All that changed on February 6, 1987, when a band of looters struck a tomb deep inside the Huaca. They ransacked the tomb, carrying their finds out in rice sacks. Dozens of delicate metal pieces, ceramic pots, and human remains were smashed or lost. Within days, the men were knocking on the doors of Peruvian art dealers with some of the most fabulous pre-Columbian objects ever seen — gold and turquoise ornaments, metal body armor, exquisite figurines. From Los Angeles to London, word swept through the international antiquities market that Peruvian looters had stumbled upon a major site. The dealers figured they had to move fast: Police were sure to bust the whole racket soon. Back in Sipan, a looter who felt cheated of his share of the treasure alerted police. They raided another looter’s home, found some artifacts that had not yet been sold, and called Alva. That night at the police station, Alva gasped when he saw the first pieces from the site that would make him famous.
By then the entire village had gotten into the act. People were clambering down into the looted tomb, digging into the Huaca with trowels, sifting the dirt with patches of window screen. Police forced the townspeople off the site and erected a fence as Alva and his crew went to work. For months, the enraged villagers taunted the archaeologists and pelted them with rocks. But Alva persisted, excavating about a dozen tombs in the Huaca. At least two were as rich in precious metals and jewels as the looted tomb.
Those pieces became the core of an exhibit, titled “Royal Tombs of Sipan,” that in the mid-’90s traveled to museums around the world and was the subject of lavish photo spreads in National Geographic. Sipan deepened historians’ understanding of Moche society and showed that its artistic achievements and social complexity were greater than anyone had realized. More than any other site, it brought a shift in the focus of archaeology from the Mediterranean world, where it had been since the 19th century, to the indigenous societies of the Americas.
But if the find was a spectacular bit of good fortune for archaeologists, Sipan has been almost cosmically unlucky in the years since. Peru’s government, sensitive to charges that it was neglecting the town, built a new steel bridge over the Reque River four years ago. It collapsed the day it was opened. Last November, officials spruced up the place for a visit by the king and queen of Spain. Men came to lay a fresh layer of dirt on the roads; rumors spread that they were finally going to be paved. In the end, the monarchs never came. Clouds of dust still rise from the dirt roads every time a car pulls into town.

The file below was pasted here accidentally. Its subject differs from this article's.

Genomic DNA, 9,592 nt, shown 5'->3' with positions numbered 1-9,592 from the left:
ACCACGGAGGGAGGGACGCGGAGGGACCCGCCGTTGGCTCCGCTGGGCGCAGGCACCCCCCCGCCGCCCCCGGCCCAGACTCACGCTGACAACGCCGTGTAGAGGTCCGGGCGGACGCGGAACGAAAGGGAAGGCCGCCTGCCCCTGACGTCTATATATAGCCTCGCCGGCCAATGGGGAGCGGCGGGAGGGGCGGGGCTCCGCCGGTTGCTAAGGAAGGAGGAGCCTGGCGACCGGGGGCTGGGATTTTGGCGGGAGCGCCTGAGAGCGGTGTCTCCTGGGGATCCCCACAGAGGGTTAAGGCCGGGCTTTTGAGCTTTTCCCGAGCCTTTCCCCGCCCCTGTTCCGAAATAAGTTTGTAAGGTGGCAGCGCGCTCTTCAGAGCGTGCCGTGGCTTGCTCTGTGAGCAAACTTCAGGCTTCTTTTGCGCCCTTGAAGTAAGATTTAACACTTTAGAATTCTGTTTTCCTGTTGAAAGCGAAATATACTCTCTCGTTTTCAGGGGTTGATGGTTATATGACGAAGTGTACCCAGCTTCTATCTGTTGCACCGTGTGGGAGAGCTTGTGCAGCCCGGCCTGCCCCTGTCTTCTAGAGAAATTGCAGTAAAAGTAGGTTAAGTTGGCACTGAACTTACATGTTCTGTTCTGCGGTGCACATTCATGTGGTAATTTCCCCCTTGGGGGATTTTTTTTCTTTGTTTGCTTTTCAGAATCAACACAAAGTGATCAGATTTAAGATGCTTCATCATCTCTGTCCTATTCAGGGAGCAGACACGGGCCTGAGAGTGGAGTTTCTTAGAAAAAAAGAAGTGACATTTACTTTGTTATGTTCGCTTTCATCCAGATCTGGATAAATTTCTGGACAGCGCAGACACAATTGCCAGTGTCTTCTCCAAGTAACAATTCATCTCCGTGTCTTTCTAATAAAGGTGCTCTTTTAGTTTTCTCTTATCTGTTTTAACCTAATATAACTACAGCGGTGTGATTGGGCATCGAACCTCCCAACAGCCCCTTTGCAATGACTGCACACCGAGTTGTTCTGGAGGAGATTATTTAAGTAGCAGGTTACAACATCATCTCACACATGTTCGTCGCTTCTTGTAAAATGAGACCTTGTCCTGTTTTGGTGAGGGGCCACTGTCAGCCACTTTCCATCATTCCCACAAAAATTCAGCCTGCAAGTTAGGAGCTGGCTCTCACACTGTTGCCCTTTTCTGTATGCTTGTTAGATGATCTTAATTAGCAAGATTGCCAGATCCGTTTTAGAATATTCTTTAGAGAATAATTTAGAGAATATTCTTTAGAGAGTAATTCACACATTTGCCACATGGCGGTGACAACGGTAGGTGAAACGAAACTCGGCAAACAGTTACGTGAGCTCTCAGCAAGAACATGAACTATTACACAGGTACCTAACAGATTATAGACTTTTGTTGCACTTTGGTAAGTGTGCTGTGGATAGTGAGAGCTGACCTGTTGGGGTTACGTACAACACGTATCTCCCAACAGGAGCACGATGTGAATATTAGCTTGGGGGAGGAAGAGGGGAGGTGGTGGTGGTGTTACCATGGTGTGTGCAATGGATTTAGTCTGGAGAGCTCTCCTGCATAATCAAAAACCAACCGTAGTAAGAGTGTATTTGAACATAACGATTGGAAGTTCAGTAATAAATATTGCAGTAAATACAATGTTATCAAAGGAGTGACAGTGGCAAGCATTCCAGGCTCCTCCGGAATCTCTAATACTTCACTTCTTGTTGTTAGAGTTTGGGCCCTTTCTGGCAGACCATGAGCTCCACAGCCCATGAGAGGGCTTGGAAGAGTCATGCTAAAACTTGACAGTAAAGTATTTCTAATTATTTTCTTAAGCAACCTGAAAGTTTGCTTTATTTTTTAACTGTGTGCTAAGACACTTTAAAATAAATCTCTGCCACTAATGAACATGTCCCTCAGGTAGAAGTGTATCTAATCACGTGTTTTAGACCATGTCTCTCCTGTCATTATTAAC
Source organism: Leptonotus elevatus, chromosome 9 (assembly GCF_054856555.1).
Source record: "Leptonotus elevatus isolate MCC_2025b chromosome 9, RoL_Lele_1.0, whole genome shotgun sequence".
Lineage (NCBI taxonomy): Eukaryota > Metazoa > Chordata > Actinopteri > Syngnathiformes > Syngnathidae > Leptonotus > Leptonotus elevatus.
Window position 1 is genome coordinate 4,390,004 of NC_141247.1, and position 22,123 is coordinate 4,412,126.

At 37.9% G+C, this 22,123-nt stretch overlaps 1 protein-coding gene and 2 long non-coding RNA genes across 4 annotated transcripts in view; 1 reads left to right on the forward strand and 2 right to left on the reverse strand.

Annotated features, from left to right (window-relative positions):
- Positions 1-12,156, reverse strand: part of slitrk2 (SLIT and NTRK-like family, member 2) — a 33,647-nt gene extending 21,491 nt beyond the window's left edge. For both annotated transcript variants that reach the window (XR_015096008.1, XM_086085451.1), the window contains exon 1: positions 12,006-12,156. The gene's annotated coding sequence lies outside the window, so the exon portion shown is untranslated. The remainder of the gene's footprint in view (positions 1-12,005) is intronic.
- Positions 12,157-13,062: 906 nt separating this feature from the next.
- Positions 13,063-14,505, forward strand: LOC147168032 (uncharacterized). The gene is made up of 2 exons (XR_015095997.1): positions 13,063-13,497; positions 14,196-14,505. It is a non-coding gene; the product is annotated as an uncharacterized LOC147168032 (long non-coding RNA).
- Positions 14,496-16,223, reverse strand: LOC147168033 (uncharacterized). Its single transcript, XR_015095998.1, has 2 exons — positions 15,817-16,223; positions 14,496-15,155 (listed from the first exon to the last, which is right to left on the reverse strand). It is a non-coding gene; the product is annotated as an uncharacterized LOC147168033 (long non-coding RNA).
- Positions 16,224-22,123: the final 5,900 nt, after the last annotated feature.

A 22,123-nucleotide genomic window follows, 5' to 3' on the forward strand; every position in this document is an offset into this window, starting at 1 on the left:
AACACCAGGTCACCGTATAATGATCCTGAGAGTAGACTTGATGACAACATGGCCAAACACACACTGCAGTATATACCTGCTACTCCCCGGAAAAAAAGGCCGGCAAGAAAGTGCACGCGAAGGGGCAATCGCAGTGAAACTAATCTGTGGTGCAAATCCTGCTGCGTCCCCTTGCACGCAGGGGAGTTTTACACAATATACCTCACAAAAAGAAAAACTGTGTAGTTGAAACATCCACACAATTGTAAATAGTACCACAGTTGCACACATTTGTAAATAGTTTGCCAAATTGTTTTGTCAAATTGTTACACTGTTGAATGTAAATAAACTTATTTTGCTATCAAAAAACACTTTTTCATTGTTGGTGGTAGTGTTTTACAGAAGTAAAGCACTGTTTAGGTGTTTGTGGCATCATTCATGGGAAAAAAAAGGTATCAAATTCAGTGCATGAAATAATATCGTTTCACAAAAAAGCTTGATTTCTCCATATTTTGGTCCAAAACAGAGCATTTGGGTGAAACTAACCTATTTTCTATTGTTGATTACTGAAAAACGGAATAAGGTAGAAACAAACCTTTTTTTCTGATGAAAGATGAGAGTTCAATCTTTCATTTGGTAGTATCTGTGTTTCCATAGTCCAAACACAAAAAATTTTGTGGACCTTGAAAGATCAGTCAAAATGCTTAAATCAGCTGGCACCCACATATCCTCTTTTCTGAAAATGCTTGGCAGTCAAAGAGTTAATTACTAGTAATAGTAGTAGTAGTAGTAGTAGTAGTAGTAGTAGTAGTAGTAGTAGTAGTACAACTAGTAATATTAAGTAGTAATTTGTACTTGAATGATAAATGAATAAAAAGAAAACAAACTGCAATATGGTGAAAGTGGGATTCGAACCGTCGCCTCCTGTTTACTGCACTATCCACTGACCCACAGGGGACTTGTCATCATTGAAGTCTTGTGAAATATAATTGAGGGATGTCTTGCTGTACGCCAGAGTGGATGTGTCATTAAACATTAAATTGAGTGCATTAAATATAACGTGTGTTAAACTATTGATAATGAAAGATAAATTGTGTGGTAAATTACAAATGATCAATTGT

Archaeologists say they sympathize with Sipan’s plight — but that poverty and bad roads are not their problem. Looting is. “In one night they destroyed a tomb that would have taken us a year to excavate,” Alva says. “In a few more nights they would have gotten the rest, and all this knowledge would have been lost.” The village’s current population is descended mostly from people who migrated to the area from the Andes over the past century, he notes. “They don’t have a connection with the land there and, unlike some of the other villages in the area, they don’t respect the past.”
In recent years, looting has become more controversial in northern Peru. The federal government has cracked down on exports of stolen antiquities, and in some communities, local government and private landowners have mobilized citizen patrols to stop the plunder. But Sipan has resisted such efforts. Here, the looters who discovered the treasure have become folk heroes, symbols of the town’s collective resentment. Even the local soccer team is named after the man who first dug into the Huaca, Ernil Bernal.
The latest slap in the face for Sipan is the Moche museum being built, with a budget of $5 million, in Lambayeque. Modern, ultra-secure and beautifully designed, the museum is funded by the proceeds of the Sipan traveling exhibit and $1 million from the Swiss government. It will house nearly all of the Sipan artifacts, including what has become a kind of Moche masterpiece, a necklace made of huge gold-and-silver peanuts. Peru’s government hopes the museum will become a major tourist draw once it opens in May. “First they took away our treasures and now they deny us the only opportunity we had for jobs here,” says Carlos Zapata, head of Sipan’s community development committee and the town’s highest elected official. “They built a museum. Great. How about a decent school for Sipan?”
Of all the people in this unlucky town, the unluckiest surely is Carlos Bernal Vargas, a lean, deep-voiced man in his 70s and father of the legendary looter Ernil Bernal. The Bernal family was asleep on the morning, in April 1987, when police swooped in on their house, looking for loot from the Huaca. Alva had come along on the raid armed with a metal detector, suspecting that Ernil had buried his treasure.
What followed became national news in Peru and forever poisoned relations between the archaeologists and the people of Sipan. As police moved in, Ernil Bernal dashed out of the house. An officer fired, and Bernal was mortally wounded. Sipan had a martyr. “My son is lying on the ground dying, and there’s Alva with his metal detector looking for who knows what,” his father recalled, sitting alone last December in the living room of the new house he has built. (“Too many ghosts in the old place,” he explained.) Since his son died, nothing has gone well for Bernal Vargas. Emilio, his other son and Ernil’s partner in the looting, fell off a tractor and was crushed by its wheel. Another son was expelled from the Peruvian air force after he, too, was accused of trafficking in looted Sipan artifacts. Bernal Vargas’ wife died a few years ago. And then, one by one, seven of his cows were stolen. Small comfort that in the village his son’s name is spoken reverentially, like that of an outlaw saint.
“I wish my son had never found that damn tomb,” Bernal Vargas said. “It brought me nothing but curses. But you know what they say, ÔNo hay bien que por mal no venga.'” Which is to say, every good thing turns bad. As Sipan knows.